At least the Canada Post filibuster was exciting for the kids - Macleans.ca

At least the Canada Post filibuster was exciting for the kids

Paul Wells on how the fate of first class letter delivery was binding up the House

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At least it was exciting for the kids

Sean Kilpatrick/CPSean Kilpatrick/CP

It didn’t take long for this new Parliament’s odd character to assert itself. The NDP launched a filibuster to stall back-to-work legislation aimed at Canada Post employees. One NDP MP after another got up to hurl thunderbolts at the government and chew up time. Under Hansard’s rules, the clock accompanying the House of Commons’s workday stopped. The fourth Thursday in June lasted until Saturday night. The Prime Minister played host at a late-night hospitality suite for his MPs. The little dog laughed to see such sport, and the dish ran away with the spoon.

Let’s unpack all of this and see what we can learn from it. As soon as Jack Layton dropped his stalling tactics the NDP lost, which means postal-union employees lost too. Stephen Harper’s government legislated a smaller pay increase than Canada Post had proposed in its final offer. Jean Chrétien took his pound of flesh in precisely the same way when he legislated posties back to work, at a discount, in 1997.

So the NDP learned it’s unable to shout back the tide. In a way this reinforces Ottawa’s latest conventional wisdom. Layton, it is fashionable to say, has less influence with 103 MPs against a majority government than he used to have with 37. He can’t force an election. He can’t block legislation. What good is he?

Plenty good, to his supporters. The supposed power he wielded from 2004 to 2011 was mostly a headache. Forcing an election meant returning, each time, to a Parliament with more Conservatives. Deciding not to force an election meant backing down. The Liberals usually helped Layton by backing down before he had to, but every once in a while he had to swallow himself whole.

Now he can do what opposition leaders are best at: he can oppose. Loudly, grandly, painlessly. Or he can choose not to oppose—to play the statesman. In fact the NDP has already done both. They voted to support a bill streamlining big trials with lots of criminal suspects, after a Quebec biker-gang trial dragged on so long the judge threw the case out. And then, when the mail strike came, they dug their heels in.

How smart was that? Conservatives were delighted because Layton’s play made his NDP look old-fashioned, a shill for organized labour. That’s no way to broaden the party’s appeal. But as Stephen Harper knows well, broadening your appeal isn’t always the smart thing to do. Big tents collapse if there’s nothing persuasive to hold them up, a fate that befell Joe Clark, Kim Campbell and Paul Martin in turn. Layton’s voters include a lot of people who believe in the right to strike. Now they know he still does, too. He can pick a big-tent issue some other time.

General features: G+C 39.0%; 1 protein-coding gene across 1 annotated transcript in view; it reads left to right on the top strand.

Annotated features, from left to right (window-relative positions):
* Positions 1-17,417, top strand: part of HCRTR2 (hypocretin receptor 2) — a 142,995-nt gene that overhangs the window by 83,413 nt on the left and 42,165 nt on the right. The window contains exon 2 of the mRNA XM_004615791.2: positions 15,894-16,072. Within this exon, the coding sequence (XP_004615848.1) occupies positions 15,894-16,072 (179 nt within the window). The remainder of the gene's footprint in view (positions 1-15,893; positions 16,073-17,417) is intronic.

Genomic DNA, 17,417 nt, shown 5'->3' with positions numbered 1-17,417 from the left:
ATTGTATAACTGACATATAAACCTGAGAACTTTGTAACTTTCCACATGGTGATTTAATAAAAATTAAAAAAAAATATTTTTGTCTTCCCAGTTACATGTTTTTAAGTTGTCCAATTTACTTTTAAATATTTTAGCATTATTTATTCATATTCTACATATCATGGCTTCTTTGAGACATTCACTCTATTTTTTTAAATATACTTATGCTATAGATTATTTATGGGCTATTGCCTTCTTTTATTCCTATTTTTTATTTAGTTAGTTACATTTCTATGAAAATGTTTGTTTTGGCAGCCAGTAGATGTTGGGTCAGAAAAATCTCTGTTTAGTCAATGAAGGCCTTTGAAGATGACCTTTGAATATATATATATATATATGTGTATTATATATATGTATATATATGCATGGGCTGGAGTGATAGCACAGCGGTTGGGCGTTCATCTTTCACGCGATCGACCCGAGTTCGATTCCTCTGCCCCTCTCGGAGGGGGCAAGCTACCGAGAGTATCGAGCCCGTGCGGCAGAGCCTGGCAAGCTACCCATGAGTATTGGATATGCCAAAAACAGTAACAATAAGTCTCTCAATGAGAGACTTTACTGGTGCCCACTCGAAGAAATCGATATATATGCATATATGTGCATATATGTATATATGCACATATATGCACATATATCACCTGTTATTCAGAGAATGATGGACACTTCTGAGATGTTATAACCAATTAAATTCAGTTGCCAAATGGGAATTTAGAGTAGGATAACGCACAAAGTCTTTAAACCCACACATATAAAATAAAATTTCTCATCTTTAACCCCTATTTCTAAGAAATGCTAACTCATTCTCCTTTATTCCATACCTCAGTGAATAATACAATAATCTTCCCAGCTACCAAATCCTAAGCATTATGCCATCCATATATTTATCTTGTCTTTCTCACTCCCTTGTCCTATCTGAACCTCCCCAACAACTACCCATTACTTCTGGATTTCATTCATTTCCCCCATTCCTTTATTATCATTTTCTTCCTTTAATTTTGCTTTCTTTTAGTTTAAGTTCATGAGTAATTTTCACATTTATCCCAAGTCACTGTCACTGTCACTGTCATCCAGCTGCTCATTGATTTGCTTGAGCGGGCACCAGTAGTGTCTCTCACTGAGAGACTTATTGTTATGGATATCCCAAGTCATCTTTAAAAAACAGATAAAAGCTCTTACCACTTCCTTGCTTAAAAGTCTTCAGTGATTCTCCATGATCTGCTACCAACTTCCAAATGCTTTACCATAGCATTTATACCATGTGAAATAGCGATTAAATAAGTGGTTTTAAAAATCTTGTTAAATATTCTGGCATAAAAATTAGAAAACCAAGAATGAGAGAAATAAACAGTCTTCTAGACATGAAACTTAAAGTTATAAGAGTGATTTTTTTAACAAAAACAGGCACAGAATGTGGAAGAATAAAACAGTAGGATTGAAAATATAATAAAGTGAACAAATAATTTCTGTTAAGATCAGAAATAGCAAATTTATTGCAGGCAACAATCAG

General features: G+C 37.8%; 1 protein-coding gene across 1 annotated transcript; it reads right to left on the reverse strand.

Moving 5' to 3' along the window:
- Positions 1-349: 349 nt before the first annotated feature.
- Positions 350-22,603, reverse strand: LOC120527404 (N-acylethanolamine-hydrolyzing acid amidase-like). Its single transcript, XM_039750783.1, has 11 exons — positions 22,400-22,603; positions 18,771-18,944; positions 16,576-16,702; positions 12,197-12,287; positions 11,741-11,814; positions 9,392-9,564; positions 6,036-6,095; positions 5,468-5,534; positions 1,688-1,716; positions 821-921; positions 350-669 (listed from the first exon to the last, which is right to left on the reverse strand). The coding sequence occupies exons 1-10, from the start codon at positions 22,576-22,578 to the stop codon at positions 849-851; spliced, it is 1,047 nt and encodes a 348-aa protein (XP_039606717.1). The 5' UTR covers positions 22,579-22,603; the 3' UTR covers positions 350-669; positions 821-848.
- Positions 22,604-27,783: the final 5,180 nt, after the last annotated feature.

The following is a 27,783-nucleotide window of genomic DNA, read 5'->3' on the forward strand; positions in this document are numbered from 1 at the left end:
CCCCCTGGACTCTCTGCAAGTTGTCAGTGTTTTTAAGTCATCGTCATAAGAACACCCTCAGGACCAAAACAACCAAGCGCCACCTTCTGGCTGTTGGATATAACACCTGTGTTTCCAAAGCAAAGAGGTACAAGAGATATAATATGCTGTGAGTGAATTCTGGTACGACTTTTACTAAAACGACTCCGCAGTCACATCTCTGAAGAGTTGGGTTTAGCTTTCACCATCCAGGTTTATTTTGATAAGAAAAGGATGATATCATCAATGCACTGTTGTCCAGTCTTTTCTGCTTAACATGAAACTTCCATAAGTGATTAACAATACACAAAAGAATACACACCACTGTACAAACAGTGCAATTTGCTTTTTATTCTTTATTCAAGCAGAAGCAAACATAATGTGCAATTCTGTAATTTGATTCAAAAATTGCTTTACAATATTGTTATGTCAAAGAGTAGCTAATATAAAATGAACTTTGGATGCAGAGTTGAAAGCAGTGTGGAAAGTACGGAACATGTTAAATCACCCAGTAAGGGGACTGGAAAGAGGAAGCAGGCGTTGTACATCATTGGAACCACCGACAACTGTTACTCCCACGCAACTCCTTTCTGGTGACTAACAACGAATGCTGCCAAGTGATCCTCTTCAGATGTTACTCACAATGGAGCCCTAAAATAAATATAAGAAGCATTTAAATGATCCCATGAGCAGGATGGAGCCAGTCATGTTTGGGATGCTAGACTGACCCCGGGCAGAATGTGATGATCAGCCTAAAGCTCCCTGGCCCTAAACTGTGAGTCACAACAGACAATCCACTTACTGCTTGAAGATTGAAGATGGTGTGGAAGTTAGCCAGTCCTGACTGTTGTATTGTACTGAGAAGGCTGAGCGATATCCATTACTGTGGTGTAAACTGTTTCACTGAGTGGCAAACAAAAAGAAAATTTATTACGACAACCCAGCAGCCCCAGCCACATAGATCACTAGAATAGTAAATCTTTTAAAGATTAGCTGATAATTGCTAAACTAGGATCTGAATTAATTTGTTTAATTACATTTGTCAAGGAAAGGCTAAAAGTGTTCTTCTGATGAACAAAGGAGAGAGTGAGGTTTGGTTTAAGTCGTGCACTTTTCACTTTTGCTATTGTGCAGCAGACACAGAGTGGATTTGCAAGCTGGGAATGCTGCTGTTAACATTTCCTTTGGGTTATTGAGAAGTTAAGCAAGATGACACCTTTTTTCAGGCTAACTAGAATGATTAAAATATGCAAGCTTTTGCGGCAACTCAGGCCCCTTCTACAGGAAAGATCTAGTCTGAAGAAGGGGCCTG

Meanwhile, his very young NDP caucus has enjoyed a few days’ adventure. Dozens of them got a chance to speak at length in the Commons, in the dead of night, on a not very important issue. They will have more confidence next time.

The rest of us are reminded that Parliament has functions beyond rolling the dice on an election call. This used to be obvious. Through most of the 1990s, you never knew when Preston Manning would show up with a speech he’d written himself and a stack of law books to hold it up to where he could read it, for an hour or more at a time, until everyone in Canada who cared could know precisely what he thought of something. The endless gamesmanship of seven years of minority governments made leaders of every party reluctant to explain themselves in that kind of detail. Our democracy was poorer for it. Maybe we can coax some of the old spirit back now.

I don’t want to paint too rosy a picture. While the fate of first-class letter delivery was binding up the House of Commons, the world was moving on.

The Blockbuster video shop on Rideau St., a few blocks from the Centre Block, is closing down, and 165 more across the country with it. HMV is putting its Canadian CD stores up for sale. Most of them will surely close before long. Both companies have been devastated by electronic delivery of goods—music and cinema—you used to need to buy in concrete form. The same trend makes mail delivery matter less every year. Here at Maclean’s we still mail the magazine to most of you, and the Canada Post strike was a huge pain to us. If it’s another 14 years until the next strike, we’ll work out a Plan B in the meantime.

This simple notion—the world changes, it’s not like it used to be—does not come naturally to either of the main parties in the new Parliament. Layton’s NDP and Harper’s Conservatives are preoccupied with arguing about the allocation of wealth and advantage, not its creation. They are wage-earners’ parties with competing ideas about what wage-earners want. But it’s not fat-cat bosses or ivory-tower elites that are shutting HMV and Blockbuster down. It’s new ideas and technologies. This week an Industry Canada panel released a report saying Canada is mediocre, and getting worse, at producing those ideas and technologies. The feisty new Parliament, having shown off its ability to fight yesterday’s fights, was no longer around to discuss the report. Maybe this autumn. Maybe.